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Kitchen Knowledge about Winter Melon

by Irving Beilin Chang

Vegetables and Vegetarian Foods

Summer Volume: 1995 Issue: 2(2) page(s): 12 and 19

When one thinks of melon, what comes to mind is a vision of summertime and tasting a nice cool sweet red watermelon or an orange fragrant cantaloupe or even a mint-green sumptuous mouth-watering honeydew melon. The Chinese wintermelon is none of these. Its flesh is white, it is quite tasteless, and it is never eaten raw. The unique characteristics of this Chinese melon that has no distinct taste or flavor of its own are, that on cooking, it takes on and enhances any taste or flavor imparted to it.

The Chinese call this melon a wintermelon because in a warm climate where no freezing occurs, it can be grown year-round, even in winter. Its weight can vary from five to fifty pounds and its outer skin is green or sometimes a frosty green. After harvesting, wintermelon can be stored at ambient temperatures for a few months. It is often available at Chinese grocers in slices four to six inches wide by sixteen to eighteen inches long. According to Chinese medical treatises, it is an herb and known to be beneficial for the treatment of mild urinary tract problems. It is high in Vitamin B and in dietary fiber.

Wintermelon is often served with Virginia ham in a soup, because it takes on the delicate ham flavor and eliminates the ham's harsh smoky taste. Chinese cooks in this country use Jing-Hua ham and Virginia ham interchangeably because both hams not only taste quite similar to each other, but their methods of preservation and the climates they are cured in are also similar.

In home cooking, because of the melon's medicinal value, we often include the skin during the preparation, however before serving, the skin is discarded because it is too tough to eat.

Cubes of wintermelon can also be stuffed with ham or a mixture of chopped pork, mushrooms and/or shrimp, and then steamed as an entree. They can also be candied and served as finger food at special Chinese festivals or at a tea.

In Chinese food, one soup that stands out is the Winter Melon Casserole or Dung Gwa Tsung. Starting with a chicken soup base, eight or ten additional ingredients are added to a melon whose top has been cut off and saved and whose seeds and pulp have been removed. The wintermelon is then steamed until the flesh or white part of the melon is done and one can scoop that out to serve with the soup. Since the melon itself is the container or vessel that the soup is cooked in, the flavor of the soup is mellow and delicious, and a wonderful experience for anyone tasting it.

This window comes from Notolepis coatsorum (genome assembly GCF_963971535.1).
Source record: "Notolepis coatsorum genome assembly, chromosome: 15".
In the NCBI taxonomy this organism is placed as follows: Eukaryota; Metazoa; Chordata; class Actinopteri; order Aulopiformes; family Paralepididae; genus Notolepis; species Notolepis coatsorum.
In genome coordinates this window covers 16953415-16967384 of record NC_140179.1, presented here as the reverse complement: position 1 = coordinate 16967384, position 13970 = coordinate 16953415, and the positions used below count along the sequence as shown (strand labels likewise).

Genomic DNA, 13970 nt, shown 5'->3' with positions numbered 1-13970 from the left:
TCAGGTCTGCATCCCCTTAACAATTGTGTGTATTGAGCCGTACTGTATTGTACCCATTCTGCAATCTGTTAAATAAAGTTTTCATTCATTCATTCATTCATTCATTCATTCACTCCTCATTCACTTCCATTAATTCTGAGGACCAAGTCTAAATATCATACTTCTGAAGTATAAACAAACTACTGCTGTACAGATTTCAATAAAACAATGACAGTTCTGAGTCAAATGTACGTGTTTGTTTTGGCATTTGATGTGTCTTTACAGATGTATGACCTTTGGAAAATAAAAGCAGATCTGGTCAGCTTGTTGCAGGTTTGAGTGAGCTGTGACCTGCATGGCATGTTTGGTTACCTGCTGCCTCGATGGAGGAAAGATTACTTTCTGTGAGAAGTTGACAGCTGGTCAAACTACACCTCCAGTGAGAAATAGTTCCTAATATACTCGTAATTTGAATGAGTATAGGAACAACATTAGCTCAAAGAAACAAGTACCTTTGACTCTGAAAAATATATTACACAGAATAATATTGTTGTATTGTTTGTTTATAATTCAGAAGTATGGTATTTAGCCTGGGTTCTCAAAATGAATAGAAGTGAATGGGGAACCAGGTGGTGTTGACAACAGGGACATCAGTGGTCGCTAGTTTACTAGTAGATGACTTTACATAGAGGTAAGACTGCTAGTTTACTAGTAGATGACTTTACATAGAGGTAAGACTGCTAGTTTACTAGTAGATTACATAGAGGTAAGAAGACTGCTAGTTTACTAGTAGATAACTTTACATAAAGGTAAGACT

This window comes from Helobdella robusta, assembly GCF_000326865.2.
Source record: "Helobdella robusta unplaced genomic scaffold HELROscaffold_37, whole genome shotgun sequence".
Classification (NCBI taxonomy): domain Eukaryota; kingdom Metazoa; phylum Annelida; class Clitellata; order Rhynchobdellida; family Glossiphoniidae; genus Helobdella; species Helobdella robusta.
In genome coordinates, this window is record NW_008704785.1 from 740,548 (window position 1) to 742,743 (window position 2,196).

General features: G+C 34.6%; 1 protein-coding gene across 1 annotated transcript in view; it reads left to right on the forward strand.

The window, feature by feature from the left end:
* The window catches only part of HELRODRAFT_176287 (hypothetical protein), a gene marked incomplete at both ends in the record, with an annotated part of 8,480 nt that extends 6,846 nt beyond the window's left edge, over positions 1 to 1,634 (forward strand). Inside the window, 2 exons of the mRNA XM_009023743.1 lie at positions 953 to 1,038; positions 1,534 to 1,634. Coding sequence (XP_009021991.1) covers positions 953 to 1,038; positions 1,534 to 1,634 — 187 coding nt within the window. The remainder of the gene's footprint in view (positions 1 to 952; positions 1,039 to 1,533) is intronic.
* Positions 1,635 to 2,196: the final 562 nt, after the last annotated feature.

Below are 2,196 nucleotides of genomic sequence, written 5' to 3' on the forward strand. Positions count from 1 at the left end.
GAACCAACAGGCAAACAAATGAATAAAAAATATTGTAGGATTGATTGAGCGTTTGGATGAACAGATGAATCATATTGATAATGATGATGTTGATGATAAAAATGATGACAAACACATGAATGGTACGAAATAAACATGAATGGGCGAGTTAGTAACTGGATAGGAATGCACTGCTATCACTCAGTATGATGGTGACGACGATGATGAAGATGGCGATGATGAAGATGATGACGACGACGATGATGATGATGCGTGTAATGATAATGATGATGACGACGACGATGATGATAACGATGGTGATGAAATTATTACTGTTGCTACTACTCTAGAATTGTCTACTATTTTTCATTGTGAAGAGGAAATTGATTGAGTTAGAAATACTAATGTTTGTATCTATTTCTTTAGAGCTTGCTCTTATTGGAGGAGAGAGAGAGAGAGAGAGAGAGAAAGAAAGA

For lack of an accurate word, I have called it a casserole, but in Western cooking, there really is no good translation of the soup's name. Because of the elaborate preparation and the long cooking time required, orders for this soup need to be placed with restaurants at least 24 hours before it is needed. And, because it can be a complicated preparation, particularly if they carve the outside of the melon, not all places are willing or able to make it.

Two recipes for wintermelon, taken fromm An Encyclopedia of Chinese Food and Cooking that Wonona and I and the Kutschers wrote in 1970, follow for your consideration.

Winter Melon Casserole
1 wintermelon (about the size of a volley ball)
5 dried mushrooms
1 chicken breast
6 medium shrimp
1 teaspoon cornstarch
2 quarts chicken broth, brought to the boil
1/4 cup bamboo shoots
4 slices ginger root
1 Tablespoons Virginia ham slivers
salt and pepper to taste
1. Cut off the top one and a half inches from the top of the wintermelon Save it because it will be used as the lid of the melon when cooking it. Remove seeds and spongy pulp from inside of the melon and then place the melon in a large bowl so that it is well supported in an upright position.
2. Soak the mushrooms in hot water for fifteen minutes, then squeeze out the water and cut them into thin slices.
3. Bone and slice the chicken breast.
4. Shell and devein the shrimp, then dice them into one-quarter-inch pieces.
5. Combine chicken breast, shrimp, and cornstarch and mix well.
6. Place a heat-proof bowl with the melon in it into a steamer. Then pour boiling chicken broth into the melon.
7. Add bamboo shoots, soaked drained mushrooms, ginger, and ham and cover the melon with its top. Next cover the steamer and steam this for about four hours or until the melon flesh is soft. Check freqently to see that there is water in the bottom section of the steamer.
8. Remove the lid of the melon and add the chicken/shrimp mixture and the salt and pepper. Replace the melon and steamer lids and steam an additional fifteen minutes.
9. Remove the bowl from the steamer, take off the melon lid, and serve.
Steamed Winter Melon with Virginia Ham
1 pound slice of wintermelon
1/2 pound of cooked Virginia ham
3 slices of fresh ginger, minced
2 scallions, minced
Chinese parsley (optional)
1. Slice the wintermelon into one and a quarter inch square pieces. Remove the peel. Then slit each piece of melon but do not cut all the way through.
2. Slice the ham thinly then cut into one inch by one inch and a quarter inch strips. Slip the ham strips into the slits in the wintermelon, then place these on a deep platter and sprinkle with ginger, scallions, and Chinese parsley (also known as cilantro).
3. Steam the prepared wintermelon on a heat-proof platter until the melon is translucent, about twenty minutes. Serve hot.

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